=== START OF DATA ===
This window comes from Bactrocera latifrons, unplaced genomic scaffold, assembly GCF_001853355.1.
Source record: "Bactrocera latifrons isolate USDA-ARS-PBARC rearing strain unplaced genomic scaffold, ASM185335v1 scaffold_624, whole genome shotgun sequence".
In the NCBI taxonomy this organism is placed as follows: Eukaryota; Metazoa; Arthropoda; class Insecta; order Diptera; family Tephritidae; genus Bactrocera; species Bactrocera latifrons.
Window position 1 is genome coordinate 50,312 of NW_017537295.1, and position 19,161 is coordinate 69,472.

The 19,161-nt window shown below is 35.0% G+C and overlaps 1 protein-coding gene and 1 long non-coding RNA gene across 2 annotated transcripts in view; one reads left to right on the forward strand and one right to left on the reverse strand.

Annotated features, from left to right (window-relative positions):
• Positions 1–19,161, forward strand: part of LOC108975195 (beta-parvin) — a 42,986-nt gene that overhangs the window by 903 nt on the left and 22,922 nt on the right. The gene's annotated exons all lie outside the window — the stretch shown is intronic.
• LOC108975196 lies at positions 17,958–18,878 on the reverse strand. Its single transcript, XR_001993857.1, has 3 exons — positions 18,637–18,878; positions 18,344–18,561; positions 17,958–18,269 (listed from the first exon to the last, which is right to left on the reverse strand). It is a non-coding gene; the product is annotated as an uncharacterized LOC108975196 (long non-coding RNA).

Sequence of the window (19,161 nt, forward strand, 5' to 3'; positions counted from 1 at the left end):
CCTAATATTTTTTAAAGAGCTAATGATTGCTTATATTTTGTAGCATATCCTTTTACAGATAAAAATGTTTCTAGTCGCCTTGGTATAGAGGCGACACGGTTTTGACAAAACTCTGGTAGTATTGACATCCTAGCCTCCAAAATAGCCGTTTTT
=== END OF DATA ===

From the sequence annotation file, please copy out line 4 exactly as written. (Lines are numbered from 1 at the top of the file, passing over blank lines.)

Window position 1 is genome coordinate 50,312 of NW_017537295.1, and position 19,161 is coordinate 69,472.